Well, that's that then. Another season done and the only thing we have to look forward to in the next couple of months is the fixture list for the next Premier League campaign coming out: June 17 at 10am, for those of you who are Addicted as we are.
But with nothing but endless tittle tattle about who might be coming in and who might be departing the Arsenal, we thought to ourselves, what better a time to rate each of our first team players with an end of term report card.
So feel free to post your views on each of our players as we analyse their contribution in the past season - we'll be covering keepers, defenders, midfielders, strikers, coaching staff and the board of directors and major shareholders, so I reckon we'll catch everyone over the next few days.
Today it's the turn of the goalkeepers to be put in the spotlight:
End of season mark: B-
Arséne Wenger’s trick in the past has always been to discover players before anyone else or pick them up after they fail to live up to their star billing, and rebuild them better, bigger, stronger.
Manuel Almunia doesn’t really fit into that mould and after struggling to establish himself in Spain, one wonders what Wenger saw in him.
That said, George Graham did the same with Lee Dixon and Steve Bould, plucking the two lower league journeymen and turning them into legends.
But Almunia has never really lived up to his billing as Arsenal number one.
The Spaniard always looks anxious and while he is an occasionally brilliant shot-stopper, a lack of command of his box doesn’t exactly build confidence with his defence.
For all his brilliance against M*nure in the first leg of the CL semi-final, it was the exception rather than the rule, sadly and the fact that he has never been capped at any level says it all.
I have no doubt that Wenger will continue with him next season, but, just as Graham sold John Lukic and replaced him with David Seaman, Wenger should always be looking to bring in the best.
Sadly, in comparison to Seaman, his successor Jens Lehmann or even Lukic, Almunia just does not measure up. As far as the other major clubs are concerned, Almunia is the weakest compared to Pepe Reina, Petr Cech and Edwin van der Sar.
I’d like to write ‘could do better’ but I think Almunia is a bit long in the tooth for personal development.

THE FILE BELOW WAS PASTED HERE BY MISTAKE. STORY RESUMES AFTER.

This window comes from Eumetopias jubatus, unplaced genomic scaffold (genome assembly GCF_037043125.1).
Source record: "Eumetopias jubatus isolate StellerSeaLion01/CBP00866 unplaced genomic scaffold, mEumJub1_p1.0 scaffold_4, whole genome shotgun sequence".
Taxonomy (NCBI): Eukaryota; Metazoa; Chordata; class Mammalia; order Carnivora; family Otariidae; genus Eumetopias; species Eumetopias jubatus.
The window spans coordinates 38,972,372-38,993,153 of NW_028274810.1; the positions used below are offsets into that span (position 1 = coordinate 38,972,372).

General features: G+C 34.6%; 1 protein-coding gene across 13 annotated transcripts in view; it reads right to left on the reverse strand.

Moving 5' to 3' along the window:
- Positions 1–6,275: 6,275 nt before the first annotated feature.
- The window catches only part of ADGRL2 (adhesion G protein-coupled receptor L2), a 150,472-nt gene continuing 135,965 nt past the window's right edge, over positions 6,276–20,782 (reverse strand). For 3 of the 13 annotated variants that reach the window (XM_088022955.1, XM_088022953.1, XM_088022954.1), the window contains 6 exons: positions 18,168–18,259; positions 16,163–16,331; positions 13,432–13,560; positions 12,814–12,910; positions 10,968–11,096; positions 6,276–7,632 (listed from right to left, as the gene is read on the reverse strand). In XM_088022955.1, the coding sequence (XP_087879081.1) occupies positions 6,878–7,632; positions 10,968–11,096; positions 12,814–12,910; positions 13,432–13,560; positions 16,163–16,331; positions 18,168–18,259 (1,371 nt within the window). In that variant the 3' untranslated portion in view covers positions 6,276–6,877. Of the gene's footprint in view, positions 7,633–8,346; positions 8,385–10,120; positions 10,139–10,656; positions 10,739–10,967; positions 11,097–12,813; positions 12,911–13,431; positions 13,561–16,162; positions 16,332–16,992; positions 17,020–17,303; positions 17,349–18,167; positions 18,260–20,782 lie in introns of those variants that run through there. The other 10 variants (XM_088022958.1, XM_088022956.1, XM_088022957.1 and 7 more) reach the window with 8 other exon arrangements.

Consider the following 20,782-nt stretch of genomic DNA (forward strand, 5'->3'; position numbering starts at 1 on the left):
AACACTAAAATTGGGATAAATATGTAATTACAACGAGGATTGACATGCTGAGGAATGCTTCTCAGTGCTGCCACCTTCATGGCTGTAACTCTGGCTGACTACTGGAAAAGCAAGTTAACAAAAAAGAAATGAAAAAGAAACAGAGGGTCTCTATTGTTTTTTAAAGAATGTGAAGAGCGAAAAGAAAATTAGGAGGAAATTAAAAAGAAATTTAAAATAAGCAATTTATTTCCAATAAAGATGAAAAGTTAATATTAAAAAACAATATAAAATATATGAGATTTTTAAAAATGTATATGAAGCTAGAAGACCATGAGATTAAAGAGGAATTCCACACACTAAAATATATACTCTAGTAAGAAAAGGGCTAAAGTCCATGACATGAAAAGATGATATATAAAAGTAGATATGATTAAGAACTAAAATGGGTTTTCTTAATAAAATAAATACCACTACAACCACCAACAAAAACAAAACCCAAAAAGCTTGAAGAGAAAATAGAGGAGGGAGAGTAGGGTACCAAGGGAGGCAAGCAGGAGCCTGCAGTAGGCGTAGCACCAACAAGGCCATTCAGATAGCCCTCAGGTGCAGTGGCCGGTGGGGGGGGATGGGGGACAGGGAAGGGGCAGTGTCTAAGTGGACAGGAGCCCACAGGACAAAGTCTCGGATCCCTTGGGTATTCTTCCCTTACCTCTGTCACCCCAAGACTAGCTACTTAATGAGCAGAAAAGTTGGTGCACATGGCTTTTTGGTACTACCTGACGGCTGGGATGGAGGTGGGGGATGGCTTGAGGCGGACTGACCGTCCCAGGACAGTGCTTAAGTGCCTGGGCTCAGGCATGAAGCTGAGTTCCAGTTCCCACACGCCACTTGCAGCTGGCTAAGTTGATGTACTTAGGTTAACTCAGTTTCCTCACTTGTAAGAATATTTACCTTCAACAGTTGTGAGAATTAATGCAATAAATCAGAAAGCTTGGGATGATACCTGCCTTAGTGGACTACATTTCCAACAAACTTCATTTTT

End of season mark: C+
I have long been of the belief that Almunia has just been keeping the gloves warm for Lukasz Fabianski.
Successful in Poland, a regular in his national team despite the presence of Artur Boruc and M*nure’s rather handy Tomasz Kuszak, he should be the natural long term option at Arsenal. On top of that, Poland has something of a reputation for developing great keepers so he is in good company.
We Gooners will remember him this season for his two performances against Ch*vski late in the season, when he seemed to swap places with his dumb twin brother, flapping at efforts he should have saved, making rash decisions and letting the side down. As a goalkeeper, any error is costly.
To be fair to him, Fabianski has looked assured in most of his games for Arsenal this season. He comes out of his area when needed to sweep up, he commands his box and he doesn’t bottle any of the big challenges.
For that reason, I’m going to retain the benefit of the doubt in him. I believe he could be world class, and I’m not going to judge him just yet.
End of season mark: C
What can you say about the young Italian? He hasn’t let in a senior goal this season – albeit playing against a side who only turned up for the appearance money.
Let’s be honest – we couldn’t tell much about him but at least he didn’t look or act like a complete rookie despite it being his debut.
Positive beginnings but there’s no doubt a long way to go.